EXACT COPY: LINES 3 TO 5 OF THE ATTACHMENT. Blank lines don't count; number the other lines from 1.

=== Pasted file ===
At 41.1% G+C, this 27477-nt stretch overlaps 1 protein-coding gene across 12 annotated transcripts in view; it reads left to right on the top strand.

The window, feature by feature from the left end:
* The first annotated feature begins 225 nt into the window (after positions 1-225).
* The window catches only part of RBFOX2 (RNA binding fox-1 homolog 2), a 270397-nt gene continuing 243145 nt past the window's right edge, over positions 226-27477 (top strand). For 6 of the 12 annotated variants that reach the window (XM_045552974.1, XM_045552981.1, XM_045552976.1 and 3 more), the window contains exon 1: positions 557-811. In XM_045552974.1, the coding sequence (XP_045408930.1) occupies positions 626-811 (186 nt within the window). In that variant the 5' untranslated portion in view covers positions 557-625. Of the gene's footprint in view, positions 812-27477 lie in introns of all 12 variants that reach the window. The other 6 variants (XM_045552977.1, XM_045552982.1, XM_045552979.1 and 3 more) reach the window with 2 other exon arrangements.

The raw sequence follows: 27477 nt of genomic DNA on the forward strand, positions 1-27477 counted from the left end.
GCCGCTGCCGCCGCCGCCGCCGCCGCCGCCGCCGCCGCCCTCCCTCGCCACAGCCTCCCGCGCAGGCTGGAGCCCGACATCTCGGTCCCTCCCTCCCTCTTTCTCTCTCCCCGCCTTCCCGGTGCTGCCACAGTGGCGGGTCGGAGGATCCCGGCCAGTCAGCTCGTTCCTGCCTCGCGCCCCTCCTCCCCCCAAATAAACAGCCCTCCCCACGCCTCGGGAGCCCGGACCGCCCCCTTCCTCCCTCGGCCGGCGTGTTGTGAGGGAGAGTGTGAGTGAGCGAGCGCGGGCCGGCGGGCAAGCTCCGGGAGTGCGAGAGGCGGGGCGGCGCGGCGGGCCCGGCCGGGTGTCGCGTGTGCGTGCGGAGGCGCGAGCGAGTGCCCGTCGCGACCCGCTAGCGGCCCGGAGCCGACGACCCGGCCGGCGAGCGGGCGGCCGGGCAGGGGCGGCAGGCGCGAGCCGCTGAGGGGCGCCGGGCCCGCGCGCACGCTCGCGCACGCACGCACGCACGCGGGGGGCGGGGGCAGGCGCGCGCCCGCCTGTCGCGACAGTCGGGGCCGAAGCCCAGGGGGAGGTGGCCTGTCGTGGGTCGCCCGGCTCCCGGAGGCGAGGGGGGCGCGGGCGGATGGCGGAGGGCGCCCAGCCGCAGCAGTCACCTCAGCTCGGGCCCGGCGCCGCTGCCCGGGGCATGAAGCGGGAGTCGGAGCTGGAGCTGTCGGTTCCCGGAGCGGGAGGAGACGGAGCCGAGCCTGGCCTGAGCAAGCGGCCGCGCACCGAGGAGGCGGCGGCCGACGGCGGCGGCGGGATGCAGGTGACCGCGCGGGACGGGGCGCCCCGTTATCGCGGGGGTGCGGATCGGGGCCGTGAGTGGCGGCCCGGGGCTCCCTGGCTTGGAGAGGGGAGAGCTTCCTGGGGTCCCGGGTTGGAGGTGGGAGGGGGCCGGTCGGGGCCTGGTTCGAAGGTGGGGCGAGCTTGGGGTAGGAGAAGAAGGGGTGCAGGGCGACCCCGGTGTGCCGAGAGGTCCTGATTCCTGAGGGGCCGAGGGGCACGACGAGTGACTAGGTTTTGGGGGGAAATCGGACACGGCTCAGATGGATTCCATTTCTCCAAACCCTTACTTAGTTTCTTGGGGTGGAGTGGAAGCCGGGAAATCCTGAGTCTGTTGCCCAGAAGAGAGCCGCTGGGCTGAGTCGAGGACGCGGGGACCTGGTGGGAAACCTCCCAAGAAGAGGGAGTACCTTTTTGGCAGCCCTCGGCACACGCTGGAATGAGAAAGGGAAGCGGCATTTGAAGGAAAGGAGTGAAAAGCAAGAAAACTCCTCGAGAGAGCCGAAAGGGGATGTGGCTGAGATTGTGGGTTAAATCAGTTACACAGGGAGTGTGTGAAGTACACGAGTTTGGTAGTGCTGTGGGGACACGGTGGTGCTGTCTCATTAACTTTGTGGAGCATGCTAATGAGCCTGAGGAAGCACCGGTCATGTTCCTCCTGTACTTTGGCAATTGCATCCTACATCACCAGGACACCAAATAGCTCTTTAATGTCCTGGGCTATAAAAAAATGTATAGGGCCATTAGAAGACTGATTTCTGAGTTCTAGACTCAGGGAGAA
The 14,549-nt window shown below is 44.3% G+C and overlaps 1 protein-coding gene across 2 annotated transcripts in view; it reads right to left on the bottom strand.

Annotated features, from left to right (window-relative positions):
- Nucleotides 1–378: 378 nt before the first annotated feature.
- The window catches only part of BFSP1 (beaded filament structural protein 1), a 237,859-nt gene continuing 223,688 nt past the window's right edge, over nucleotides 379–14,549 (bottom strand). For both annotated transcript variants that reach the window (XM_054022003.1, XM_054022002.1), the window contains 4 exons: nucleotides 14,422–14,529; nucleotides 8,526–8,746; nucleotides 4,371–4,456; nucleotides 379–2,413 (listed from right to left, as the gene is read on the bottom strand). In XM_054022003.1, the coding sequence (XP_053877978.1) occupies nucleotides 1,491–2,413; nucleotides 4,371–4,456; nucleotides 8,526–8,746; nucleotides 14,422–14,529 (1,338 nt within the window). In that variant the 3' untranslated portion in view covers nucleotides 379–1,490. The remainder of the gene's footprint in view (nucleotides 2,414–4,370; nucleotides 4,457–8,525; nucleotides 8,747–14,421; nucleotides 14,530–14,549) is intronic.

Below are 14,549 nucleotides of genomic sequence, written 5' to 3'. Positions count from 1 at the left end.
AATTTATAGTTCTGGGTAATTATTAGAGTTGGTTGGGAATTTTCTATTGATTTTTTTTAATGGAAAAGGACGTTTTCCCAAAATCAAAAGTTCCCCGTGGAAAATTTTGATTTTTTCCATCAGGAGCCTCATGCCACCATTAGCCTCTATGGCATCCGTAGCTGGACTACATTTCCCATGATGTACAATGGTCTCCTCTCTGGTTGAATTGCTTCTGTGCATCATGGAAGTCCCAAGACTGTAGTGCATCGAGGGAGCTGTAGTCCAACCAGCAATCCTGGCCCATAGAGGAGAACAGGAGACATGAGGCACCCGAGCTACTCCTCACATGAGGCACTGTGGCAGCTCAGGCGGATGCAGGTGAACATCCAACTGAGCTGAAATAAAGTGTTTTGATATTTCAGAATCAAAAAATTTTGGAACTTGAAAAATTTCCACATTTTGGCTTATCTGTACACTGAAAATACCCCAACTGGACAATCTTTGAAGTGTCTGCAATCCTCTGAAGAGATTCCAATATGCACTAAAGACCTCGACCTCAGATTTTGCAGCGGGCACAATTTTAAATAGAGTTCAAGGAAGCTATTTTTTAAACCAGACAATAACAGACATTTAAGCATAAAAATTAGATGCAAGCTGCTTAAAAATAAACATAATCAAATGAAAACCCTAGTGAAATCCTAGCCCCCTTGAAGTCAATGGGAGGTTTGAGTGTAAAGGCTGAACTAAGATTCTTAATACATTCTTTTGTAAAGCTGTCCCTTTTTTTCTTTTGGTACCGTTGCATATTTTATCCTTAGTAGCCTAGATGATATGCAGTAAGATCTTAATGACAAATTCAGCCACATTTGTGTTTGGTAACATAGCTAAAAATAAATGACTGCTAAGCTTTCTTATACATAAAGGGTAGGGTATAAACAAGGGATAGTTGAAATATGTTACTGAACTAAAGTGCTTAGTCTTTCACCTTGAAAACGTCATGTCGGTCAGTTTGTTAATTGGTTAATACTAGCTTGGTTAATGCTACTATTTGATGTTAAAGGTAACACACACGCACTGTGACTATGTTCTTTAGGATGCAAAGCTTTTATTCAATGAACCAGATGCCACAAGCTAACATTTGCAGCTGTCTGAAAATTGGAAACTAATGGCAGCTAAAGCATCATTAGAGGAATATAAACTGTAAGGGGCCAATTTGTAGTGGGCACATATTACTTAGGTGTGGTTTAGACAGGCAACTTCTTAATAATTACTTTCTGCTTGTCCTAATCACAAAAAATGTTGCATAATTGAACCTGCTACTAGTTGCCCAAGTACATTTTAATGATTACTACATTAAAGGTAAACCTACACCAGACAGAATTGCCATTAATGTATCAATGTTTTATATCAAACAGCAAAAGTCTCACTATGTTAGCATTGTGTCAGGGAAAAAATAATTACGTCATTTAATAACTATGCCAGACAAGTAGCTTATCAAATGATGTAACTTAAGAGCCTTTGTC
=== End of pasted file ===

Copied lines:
* The first annotated feature begins 225 nt into the window (after positions 1-225).
* The window catches only part of RBFOX2 (RNA binding fox-1 homolog 2), a 270397-nt gene continuing 243145 nt past the window's right edge, over positions 226-27477 (top strand). For 6 of the 12 annotated variants that reach the window (XM_045552974.1, XM_045552981.1, XM_045552976.1 and 3 more), the window contains exon 1: positions 557-811. In XM_045552974.1, the coding sequence (XP_045408930.1) occupies positions 626-811 (186 nt within the window). In that variant the 5' untranslated portion in view covers positions 557-625. Of the gene's footprint in view, positions 812-27477 lie in introns of all 12 variants that reach the window. The other 6 variants (XM_045552977.1, XM_045552982.1, XM_045552979.1 and 3 more) reach the window with 2 other exon arrangements.

The raw sequence follows: 27477 nt of genomic DNA on the forward strand, positions 1-27477 counted from the left end.